Weekly Tips and Tricks for College Admissions and Essays!

i-have-no-idea-what-im-doing-dog

As I remember back to the summer before my senior year of high school and the thought of college essays, I felt much like the dog pictured above. College applications and essays can be quite daunting. It always helped me to remember a quote from Oscar Wilde: “Be yourself; everyone else is taken.” A compelling college essay will illuminate you as an individual and add a unique dimension to your test scores, recommendations, class rank, and grade point average.

I suggest starting to carry a writing journal in your backpack and jotting down notes of inspiration throughout the rest of the summer. You become a better writer with the practice of reading and writing. Practice writing out goals for the future, write about an interesting article you’ve read in the New York Times, or just write out questions and insights you have. Don’t worry about making these writing journal entries perfect – just write something every day. You’ll start to get a better sense of your writing voice and your unique insights and how you view your world. I promise this will be helpful in drafting your college essays.

When starting to think about topics for your essay, remember this is a personal essay and not an academic essay. Don’t try to sound like someone you’re not. Don’t write about what you think people want to hear about rather than what you want to write about. Write with your authentic, unique voice and point of view. The people on the board of college admissions are pretty bright and they will be able to spot  inauthenticity. Try to write about something that can’t be gleaned from your resume and create a three-dimensional personal narrative.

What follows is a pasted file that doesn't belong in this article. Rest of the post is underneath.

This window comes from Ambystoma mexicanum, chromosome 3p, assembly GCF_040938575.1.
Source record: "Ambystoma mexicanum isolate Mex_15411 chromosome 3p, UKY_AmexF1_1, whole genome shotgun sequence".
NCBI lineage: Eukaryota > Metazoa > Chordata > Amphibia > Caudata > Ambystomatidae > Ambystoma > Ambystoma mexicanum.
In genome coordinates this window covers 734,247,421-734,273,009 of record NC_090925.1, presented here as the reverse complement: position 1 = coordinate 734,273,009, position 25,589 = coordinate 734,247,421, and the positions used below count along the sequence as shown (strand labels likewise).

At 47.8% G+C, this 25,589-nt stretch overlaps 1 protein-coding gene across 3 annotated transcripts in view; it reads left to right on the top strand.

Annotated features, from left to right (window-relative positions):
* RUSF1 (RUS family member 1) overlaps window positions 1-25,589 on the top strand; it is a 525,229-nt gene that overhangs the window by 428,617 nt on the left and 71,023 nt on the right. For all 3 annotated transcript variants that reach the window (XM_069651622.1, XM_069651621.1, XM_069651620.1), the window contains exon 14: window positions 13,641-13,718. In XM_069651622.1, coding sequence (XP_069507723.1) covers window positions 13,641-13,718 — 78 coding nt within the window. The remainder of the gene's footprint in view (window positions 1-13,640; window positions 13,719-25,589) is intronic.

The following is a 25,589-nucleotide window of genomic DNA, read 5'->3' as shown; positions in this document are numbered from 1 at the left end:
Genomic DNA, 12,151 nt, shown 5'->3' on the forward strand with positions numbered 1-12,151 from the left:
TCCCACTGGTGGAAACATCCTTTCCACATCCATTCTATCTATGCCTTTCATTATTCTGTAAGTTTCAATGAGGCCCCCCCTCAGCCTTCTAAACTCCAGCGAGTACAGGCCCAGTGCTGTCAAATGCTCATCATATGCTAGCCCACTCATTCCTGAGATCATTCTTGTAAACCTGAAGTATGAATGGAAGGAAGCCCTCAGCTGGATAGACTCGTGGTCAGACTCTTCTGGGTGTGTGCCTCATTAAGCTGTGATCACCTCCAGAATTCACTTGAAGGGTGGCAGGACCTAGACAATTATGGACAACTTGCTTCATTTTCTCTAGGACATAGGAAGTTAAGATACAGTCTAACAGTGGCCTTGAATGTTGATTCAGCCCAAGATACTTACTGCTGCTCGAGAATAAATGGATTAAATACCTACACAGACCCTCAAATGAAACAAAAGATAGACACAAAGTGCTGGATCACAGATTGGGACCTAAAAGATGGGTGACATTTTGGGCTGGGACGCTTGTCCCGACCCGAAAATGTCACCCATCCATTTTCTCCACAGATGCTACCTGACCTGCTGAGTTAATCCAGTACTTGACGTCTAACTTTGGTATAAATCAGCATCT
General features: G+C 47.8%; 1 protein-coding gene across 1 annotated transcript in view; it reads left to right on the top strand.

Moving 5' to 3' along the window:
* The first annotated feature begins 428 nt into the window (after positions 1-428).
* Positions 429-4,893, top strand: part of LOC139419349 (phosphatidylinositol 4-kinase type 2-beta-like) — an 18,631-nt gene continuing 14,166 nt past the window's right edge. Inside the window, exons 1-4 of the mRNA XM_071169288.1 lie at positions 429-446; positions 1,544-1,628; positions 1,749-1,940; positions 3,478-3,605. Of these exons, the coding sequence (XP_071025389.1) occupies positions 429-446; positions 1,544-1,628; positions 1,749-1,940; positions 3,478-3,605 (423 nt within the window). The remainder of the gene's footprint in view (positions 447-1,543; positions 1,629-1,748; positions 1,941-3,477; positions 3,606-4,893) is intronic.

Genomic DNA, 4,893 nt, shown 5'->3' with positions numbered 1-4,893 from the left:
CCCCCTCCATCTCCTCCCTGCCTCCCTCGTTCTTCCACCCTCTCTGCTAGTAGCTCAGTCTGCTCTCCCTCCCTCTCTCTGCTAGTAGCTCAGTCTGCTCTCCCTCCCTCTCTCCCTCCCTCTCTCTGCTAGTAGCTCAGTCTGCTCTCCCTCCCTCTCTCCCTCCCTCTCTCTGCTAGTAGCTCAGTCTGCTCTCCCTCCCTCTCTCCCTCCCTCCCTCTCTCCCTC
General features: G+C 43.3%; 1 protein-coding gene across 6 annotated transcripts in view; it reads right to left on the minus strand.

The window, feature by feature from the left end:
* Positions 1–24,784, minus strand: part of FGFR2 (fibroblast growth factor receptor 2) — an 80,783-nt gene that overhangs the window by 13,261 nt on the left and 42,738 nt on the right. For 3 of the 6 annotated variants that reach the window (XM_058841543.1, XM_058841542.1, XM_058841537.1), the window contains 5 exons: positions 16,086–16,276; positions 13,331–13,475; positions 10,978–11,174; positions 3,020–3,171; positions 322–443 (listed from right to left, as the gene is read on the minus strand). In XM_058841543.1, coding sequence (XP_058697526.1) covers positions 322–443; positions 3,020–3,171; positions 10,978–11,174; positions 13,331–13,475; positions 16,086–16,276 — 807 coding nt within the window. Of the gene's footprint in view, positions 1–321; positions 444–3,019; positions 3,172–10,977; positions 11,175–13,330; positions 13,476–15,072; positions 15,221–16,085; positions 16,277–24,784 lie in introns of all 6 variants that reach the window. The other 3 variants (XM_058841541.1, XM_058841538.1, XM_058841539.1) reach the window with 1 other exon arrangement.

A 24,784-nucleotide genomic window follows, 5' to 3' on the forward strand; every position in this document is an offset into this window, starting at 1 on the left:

Assignment for the coming weeks: Here are the Common Application Essay 2016 Prompts. Start Brainstorming and Free Write a paragraph for each of the prompts:

  1. Some students have a background, identity, interest, or talent that is so meaningful they believe their application would be incomplete without it. If this sounds like you, then please share your story.
  2. The lessons we take from failure can be fundamental to later success. Recount an incident or time when you experienced failure. How did it affect you, and what did you learn from the experience?
  3. Reflect on a time when you challenged a belief or idea. What prompted you to act? Would you make the same decision again?
  4. Describe a problem you’ve solved or a problem you’d like to solve. It can be an intellectual challenge, a research query, an ethical dilemma-anything that is of personal importance, no matter the scale. Explain its significance to you and what steps you took or could be taken to identify a solution.
  5. Discuss an accomplishment or event, formal or informal, that marked your transition from childhood to adulthood within your culture, community, or family.

I’ll check back in a few weeks with more ideas on how to develop these essays.

*Ivy Global also offers Essay review and consultation for those of you having a hard time getting started or facing challenges with the revising and editing process: http://www.ivyglobal.com/essays/

Best,

Professor Rose


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